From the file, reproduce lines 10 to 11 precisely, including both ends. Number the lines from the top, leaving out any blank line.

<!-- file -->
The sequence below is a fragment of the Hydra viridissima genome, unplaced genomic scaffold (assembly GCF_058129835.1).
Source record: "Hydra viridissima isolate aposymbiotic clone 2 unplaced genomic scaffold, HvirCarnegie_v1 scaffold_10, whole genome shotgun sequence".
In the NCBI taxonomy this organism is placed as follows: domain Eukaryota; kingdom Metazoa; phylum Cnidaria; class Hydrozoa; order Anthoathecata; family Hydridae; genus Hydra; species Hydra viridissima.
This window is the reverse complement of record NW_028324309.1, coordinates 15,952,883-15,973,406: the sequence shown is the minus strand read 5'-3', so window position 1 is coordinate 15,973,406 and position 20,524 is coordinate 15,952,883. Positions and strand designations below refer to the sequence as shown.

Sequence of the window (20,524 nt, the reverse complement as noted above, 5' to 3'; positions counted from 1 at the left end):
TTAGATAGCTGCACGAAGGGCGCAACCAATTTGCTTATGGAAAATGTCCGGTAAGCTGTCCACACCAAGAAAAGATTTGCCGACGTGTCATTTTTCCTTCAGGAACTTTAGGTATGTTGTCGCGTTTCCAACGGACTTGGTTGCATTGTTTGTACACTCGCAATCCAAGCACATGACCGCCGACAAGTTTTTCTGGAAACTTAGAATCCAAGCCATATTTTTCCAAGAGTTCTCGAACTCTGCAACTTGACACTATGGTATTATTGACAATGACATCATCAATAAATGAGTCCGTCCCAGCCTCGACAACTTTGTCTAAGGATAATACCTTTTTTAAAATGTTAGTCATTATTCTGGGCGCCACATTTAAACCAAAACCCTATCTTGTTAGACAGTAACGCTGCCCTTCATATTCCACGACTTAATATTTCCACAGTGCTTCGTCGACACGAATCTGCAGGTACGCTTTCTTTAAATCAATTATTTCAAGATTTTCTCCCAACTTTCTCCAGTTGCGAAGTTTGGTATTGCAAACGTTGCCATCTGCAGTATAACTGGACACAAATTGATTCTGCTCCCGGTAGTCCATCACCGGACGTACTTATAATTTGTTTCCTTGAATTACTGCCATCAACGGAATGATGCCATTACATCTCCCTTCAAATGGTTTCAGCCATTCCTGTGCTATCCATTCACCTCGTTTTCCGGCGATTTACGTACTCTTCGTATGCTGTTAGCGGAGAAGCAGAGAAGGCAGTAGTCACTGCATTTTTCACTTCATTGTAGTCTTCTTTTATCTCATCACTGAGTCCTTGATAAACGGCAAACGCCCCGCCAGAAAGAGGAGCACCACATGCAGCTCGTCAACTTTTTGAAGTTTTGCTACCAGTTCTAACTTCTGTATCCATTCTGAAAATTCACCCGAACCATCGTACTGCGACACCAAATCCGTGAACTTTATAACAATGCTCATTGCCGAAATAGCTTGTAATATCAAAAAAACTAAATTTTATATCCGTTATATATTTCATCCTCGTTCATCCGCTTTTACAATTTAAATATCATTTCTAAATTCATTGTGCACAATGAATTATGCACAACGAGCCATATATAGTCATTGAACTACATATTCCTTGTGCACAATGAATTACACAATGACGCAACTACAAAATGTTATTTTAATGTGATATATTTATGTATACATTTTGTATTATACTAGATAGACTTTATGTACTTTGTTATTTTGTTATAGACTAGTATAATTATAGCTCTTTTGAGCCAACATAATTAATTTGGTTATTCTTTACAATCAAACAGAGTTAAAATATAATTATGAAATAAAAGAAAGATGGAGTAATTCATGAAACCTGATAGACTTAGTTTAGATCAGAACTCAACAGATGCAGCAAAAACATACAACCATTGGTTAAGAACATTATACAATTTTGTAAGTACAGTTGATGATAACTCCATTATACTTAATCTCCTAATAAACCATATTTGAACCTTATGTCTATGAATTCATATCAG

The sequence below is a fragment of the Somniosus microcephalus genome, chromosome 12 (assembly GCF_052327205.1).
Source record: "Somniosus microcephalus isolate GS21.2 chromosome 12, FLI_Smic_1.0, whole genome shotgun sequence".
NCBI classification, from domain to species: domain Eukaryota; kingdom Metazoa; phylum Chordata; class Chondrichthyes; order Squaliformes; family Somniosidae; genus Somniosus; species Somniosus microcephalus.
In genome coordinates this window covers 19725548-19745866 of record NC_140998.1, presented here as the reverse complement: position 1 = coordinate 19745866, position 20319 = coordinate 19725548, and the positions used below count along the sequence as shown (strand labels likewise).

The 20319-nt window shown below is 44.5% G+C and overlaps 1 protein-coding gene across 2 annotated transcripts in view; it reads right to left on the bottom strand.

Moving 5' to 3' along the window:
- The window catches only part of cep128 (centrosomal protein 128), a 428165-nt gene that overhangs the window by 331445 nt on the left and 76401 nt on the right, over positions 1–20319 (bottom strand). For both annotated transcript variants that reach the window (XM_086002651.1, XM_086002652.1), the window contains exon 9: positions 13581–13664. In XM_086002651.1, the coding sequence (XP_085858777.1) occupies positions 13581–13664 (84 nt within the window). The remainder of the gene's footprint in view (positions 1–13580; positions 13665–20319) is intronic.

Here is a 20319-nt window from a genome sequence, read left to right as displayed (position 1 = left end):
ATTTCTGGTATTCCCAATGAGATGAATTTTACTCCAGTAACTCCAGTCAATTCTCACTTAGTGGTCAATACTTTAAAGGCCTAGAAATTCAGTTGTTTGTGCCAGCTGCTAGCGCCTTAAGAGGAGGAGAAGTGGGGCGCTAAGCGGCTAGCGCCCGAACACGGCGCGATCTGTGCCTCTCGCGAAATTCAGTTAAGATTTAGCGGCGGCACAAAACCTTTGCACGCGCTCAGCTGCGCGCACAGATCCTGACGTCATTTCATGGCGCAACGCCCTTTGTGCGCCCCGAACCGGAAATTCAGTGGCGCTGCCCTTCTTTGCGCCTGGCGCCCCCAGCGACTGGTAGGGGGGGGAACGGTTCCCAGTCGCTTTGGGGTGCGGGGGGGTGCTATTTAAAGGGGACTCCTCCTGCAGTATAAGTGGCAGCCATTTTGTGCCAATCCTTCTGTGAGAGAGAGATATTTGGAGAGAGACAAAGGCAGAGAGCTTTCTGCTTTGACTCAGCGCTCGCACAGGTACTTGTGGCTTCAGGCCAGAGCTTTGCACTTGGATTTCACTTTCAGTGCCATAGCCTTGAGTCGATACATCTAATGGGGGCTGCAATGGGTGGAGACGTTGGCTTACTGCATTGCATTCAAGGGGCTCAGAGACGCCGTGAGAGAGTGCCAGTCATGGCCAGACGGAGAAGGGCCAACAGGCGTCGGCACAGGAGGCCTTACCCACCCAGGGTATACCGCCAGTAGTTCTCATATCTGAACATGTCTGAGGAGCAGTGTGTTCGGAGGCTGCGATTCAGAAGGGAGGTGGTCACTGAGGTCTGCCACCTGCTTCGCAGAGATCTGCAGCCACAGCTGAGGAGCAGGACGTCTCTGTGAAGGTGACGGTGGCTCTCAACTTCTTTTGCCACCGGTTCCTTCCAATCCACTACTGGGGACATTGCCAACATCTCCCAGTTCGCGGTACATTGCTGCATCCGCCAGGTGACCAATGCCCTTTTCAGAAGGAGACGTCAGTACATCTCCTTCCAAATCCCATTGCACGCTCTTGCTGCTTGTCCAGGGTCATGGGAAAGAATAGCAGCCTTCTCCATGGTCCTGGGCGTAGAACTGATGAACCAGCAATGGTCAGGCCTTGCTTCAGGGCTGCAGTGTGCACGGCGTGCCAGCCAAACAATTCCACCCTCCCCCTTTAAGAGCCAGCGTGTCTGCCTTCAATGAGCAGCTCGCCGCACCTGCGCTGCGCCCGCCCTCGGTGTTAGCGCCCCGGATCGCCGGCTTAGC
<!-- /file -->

In genome coordinates this window covers 19725548-19745866 of record NC_140998.1, presented here as the reverse complement: position 1 = coordinate 19745866, position 20319 = coordinate 19725548, and the positions used below count along the sequence as shown (strand labels likewise).

The 20319-nt window shown below is 44.5% G+C and overlaps 1 protein-coding gene across 2 annotated transcripts in view; it reads right to left on the bottom strand.